Friedrich aims to toughen anti-terror law

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15 Apr, 2011 Updated Fri 15 Apr 2011 08:57 CEST
Friedrich aims to toughen anti-terror law

German Interior Minister Hans-Peter Friedrich wants to significantly increase security officials’ power to fight terrorism, a move the Justice Ministry opposes, a media report said Friday.


An internal Justice Ministry document cited by daily Financial Times Deutschland revealed that Friedrich aims to extend stronger anti-terror laws put in place after September 11, 2001, in addition to broadening the powers of intelligence services.

Friedrich reportedly presented his ideas on Wednesday evening during top-level talks between the two ministries.

Among his suggestion were allowing intelligence agencies easier access to airline passenger and bank data – both of which the Justice Ministry rejected.

Currently officials must apply with banks or airlines to see such information about terror suspects.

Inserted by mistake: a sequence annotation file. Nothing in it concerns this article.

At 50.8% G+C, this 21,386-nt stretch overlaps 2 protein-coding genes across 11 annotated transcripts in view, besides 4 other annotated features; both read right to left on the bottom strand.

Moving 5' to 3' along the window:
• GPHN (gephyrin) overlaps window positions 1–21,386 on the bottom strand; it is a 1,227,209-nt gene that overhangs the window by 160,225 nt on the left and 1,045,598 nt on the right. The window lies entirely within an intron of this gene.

Additionally Friedrich wants to fine companies that refuse to provide data on those under suspicion for terrorism involvement.

The initiative comes ahead of a possible extension of the post 9/11 anti-terrorism law, with a number of sections set to expire in January. Passed in September 2001, it was extended again in 2007.

It granted the domestic and foreign intelligence agencies, and military counter-intelligence services wider access to personal data.

“With the terrorism laws we must evaluate how often we’ve needed them in the last years and whether we really needed them,” Justice Minister Sabine Leutheusser-Schnarrenberger told the paper.

“Some of it has never been needed, other parts only once, and others more often. Some measures are certainly disproportionate and avoidable,” she said.

Her party, Chancellor Angela Merkel’s junior coalition partners the Free Democrats, will not vote in favour of a complete extension to the law, she added.



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